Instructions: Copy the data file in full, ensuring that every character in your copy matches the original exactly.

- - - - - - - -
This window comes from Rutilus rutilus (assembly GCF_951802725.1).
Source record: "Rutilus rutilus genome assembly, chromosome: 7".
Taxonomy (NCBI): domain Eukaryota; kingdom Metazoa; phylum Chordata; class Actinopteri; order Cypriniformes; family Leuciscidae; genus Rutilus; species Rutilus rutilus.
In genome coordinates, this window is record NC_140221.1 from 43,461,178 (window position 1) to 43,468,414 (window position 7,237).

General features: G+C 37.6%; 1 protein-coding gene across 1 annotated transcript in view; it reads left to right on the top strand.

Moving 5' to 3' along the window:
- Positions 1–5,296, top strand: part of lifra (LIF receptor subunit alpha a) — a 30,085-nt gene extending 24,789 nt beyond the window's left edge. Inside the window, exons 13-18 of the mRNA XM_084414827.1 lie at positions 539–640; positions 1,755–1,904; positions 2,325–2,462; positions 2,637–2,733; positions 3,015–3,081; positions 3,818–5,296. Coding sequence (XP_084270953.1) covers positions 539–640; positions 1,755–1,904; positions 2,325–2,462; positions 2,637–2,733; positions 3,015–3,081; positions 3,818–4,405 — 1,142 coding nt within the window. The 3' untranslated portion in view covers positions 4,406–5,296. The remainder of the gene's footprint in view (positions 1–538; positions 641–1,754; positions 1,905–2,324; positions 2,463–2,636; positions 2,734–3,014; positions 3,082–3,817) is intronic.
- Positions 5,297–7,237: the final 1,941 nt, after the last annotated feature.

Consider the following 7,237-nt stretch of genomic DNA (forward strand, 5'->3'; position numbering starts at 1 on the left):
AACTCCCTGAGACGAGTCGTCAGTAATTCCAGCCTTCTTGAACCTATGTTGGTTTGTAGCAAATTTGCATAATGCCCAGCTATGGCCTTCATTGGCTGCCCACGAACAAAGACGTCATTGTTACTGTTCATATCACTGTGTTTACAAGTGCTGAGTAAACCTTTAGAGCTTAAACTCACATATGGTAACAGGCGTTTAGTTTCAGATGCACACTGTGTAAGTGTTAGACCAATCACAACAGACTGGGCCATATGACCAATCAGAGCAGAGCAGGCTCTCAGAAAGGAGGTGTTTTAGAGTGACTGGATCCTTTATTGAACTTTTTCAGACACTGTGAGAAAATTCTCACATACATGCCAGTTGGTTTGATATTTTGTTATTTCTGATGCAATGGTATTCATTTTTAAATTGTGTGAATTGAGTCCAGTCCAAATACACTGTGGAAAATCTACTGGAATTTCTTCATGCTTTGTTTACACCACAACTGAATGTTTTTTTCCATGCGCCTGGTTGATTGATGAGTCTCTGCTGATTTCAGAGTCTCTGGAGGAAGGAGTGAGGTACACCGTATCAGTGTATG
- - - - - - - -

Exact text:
This window comes from Rutilus rutilus (assembly GCF_951802725.1).
Source record: "Rutilus rutilus genome assembly, chromosome: 7".
Taxonomy (NCBI): domain Eukaryota; kingdom Metazoa; phylum Chordata; class Actinopteri; order Cypriniformes; family Leuciscidae; genus Rutilus; species Rutilus rutilus.
In genome coordinates, this window is record NC_140221.1 from 43,461,178 (window position 1) to 43,468,414 (window position 7,237).

General features: G+C 37.6%; 1 protein-coding gene across 1 annotated transcript in view; it reads left to right on the top strand.

Moving 5' to 3' along the window:
- Positions 1–5,296, top strand: part of lifra (LIF receptor subunit alpha a) — a 30,085-nt gene extending 24,789 nt beyond the window's left edge. Inside the window, exons 13-18 of the mRNA XM_084414827.1 lie at positions 539–640; positions 1,755–1,904; positions 2,325–2,462; positions 2,637–2,733; positions 3,015–3,081; positions 3,818–5,296. Coding sequence (XP_084270953.1) covers positions 539–640; positions 1,755–1,904; positions 2,325–2,462; positions 2,637–2,733; positions 3,015–3,081; positions 3,818–4,405 — 1,142 coding nt within the window. The 3' untranslated portion in view covers positions 4,406–5,296. The remainder of the gene's footprint in view (positions 1–538; positions 641–1,754; positions 1,905–2,324; positions 2,463–2,636; positions 2,734–3,014; positions 3,082–3,817) is intronic.
- Positions 5,297–7,237: the final 1,941 nt, after the last annotated feature.

Consider the following 7,237-nt stretch of genomic DNA (forward strand, 5'->3'; position numbering starts at 1 on the left):
AACTCCCTGAGACGAGTCGTCAGTAATTCCAGCCTTCTTGAACCTATGTTGGTTTGTAGCAAATTTGCATAATGCCCAGCTATGGCCTTCATTGGCTGCCCACGAACAAAGACGTCATTGTTACTGTTCATATCACTGTGTTTACAAGTGCTGAGTAAACCTTTAGAGCTTAAACTCACATATGGTAACAGGCGTTTAGTTTCAGATGCACACTGTGTAAGTGTTAGACCAATCACAACAGACTGGGCCATATGACCAATCAGAGCAGAGCAGGCTCTCAGAAAGGAGGTGTTTTAGAGTGACTGGATCCTTTATTGAACTTTTTCAGACACTGTGAGAAAATTCTCACATACATGCCAGTTGGTTTGATATTTTGTTATTTCTGATGCAATGGTATTCATTTTTAAATTGTGTGAATTGAGTCCAGTCCAAATACACTGTGGAAAATCTACTGGAATTTCTTCATGCTTTGTTTACACCACAACTGAATGTTTTTTTCCATGCGCCTGGTTGATTGATGAGTCTCTGCTGATTTCAGAGTCTCTGGAGGAAGGAGTGAGGTACACCGTATCAGTGTATG